Title – Waiting for the Barbarians (2019)
Director – Ciro Guerra (Embrace of the Serpent)
Cast – Mark Rylance, Johnny Depp, Robert Pattinson, Gana Bayarsaikhan, Greta Scacchi
Plot – A magistrate (Rylance) working for an unnamed empire in a remote outpost on foreign soil begins to question his loyalty to the cause when a series of bloodthirsty officers begin to make themselves known in his previously peaceful posts.
“This is their land”
Review by Eddie on 04/11/2020
For much of the runtime of Waiting for the Barbarians its highly likely that most watches will be waiting for something to happen, as Ciro Guerra’s slowly paced and mostly incident free drama takes a snail like approach to its material that will frustrate more often than it engages, despite the best attempts from its leading man Mark Rylance to elevate the material at hand.
A picturesque feature that feels as though its bordering on the epic, there’s some prestige behind this adaptation of J.M. Coetzee’s book of the same name but Guerra’s lifeless take on the material makes it hard to invest too much of yourself in this tale of Rylance’s well-meaning magistrate questioning his role in a nameless barren landscape that is part of an unnamed western empire in the early 1900’s.
Battling against both Johnny Depp’s vile Colonel Joll and Robert Pattinson’s lackey Officer Mandel, Rylance’s magistrate gets a seriously bad run of luck as he tries his best to work with the local “barbarians” and right the wrongs of his fellow countryman only to find himself constantly battling the system that seems hellbent on creating unrest and unease in its overtaken lands.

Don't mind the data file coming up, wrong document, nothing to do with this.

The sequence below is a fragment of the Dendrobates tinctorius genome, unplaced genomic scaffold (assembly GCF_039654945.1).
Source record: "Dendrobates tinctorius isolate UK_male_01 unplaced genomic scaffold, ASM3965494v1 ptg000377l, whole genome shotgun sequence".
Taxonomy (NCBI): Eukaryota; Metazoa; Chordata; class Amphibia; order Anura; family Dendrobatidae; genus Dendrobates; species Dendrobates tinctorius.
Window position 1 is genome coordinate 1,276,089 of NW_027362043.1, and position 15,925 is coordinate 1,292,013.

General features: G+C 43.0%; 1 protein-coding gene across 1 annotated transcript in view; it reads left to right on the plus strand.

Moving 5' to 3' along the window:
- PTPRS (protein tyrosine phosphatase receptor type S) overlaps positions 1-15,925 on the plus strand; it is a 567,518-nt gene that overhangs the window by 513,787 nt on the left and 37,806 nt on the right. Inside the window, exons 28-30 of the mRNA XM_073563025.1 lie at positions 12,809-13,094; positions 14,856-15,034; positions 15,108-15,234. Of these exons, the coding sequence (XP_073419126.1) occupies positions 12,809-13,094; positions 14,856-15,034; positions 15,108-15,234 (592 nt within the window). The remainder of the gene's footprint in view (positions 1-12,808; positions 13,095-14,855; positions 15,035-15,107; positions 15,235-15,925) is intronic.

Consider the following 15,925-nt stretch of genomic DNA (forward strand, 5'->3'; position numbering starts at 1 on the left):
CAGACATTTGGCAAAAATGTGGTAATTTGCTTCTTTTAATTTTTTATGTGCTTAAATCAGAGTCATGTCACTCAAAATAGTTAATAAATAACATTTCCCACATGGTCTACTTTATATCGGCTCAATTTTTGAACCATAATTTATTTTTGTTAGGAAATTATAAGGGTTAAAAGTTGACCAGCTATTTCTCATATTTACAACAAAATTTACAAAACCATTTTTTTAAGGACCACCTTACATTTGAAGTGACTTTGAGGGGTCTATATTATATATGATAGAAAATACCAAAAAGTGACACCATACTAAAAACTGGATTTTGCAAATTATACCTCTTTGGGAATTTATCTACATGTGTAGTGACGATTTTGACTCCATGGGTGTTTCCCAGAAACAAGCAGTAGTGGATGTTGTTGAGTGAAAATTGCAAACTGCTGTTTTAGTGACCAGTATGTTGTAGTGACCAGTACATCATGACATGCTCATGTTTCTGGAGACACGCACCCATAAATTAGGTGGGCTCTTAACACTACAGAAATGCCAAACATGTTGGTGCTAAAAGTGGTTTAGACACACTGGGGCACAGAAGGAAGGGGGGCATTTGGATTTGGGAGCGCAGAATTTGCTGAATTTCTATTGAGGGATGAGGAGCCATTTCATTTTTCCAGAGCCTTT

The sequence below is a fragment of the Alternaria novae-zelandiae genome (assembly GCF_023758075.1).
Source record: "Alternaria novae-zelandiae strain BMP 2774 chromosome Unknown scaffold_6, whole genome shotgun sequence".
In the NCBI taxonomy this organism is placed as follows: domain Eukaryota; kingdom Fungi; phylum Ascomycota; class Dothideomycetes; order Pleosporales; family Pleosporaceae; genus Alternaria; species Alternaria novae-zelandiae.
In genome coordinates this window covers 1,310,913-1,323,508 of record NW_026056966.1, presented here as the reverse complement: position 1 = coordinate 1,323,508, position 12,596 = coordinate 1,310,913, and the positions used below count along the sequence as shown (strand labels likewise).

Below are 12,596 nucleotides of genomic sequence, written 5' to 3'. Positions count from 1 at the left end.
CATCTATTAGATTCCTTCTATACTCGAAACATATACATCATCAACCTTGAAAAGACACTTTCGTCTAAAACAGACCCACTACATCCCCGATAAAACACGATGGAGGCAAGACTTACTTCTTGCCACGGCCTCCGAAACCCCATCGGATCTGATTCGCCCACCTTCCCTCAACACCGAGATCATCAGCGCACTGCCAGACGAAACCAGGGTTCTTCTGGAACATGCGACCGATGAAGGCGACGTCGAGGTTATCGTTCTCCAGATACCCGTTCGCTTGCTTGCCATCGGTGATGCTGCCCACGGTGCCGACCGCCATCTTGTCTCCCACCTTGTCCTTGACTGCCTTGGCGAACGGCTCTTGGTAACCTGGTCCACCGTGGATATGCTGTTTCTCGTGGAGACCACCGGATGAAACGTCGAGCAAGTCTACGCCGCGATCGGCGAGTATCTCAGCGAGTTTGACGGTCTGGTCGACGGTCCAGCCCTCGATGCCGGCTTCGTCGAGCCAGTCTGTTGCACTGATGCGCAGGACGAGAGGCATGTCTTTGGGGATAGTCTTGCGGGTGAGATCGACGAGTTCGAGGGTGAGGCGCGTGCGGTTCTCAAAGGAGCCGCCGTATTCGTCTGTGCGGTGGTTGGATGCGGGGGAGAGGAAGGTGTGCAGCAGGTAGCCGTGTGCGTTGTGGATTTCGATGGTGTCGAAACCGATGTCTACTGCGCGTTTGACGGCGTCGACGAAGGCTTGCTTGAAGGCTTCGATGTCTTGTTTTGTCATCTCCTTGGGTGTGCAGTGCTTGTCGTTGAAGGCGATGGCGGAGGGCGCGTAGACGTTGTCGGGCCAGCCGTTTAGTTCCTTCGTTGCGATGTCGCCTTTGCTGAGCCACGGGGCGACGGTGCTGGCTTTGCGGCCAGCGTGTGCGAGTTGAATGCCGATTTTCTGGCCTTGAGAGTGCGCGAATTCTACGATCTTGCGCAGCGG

Mostly known for his supporting roles, its always a pleasure to see Rylance given more time to shine on screen and his the best thing about Waiting by a country mile, as while the magistrate remains mysterious throughout (what drew him to this role? what does he really feel or think?) there’s no doubt that Rylance acquits himself well to the task at hand and does his utmost to make us care about what Guerra’s film is wanting us to feel and discover.
It’s a real shame the material and execution around Rylance isn’t able to match the award winning performer, Depp and Pattinson get rather minimal screen time and don’t get a great deal to work with while the films lethargic and uninspired direction ensures that for the most part of this dusty drama you will be fighting off urges to get some extra sleep.
Final Say –
It’s hard to know exactly what Waiting for the Barbarians was trying to achieve as the film is saved solely by a committed Mark Rylance who tries his utmost to spark the film his is in to life. A dull and dreary affair, this is a wannabe prestige drama you’d do well to skip.
1 1/2 broken ankles out of 5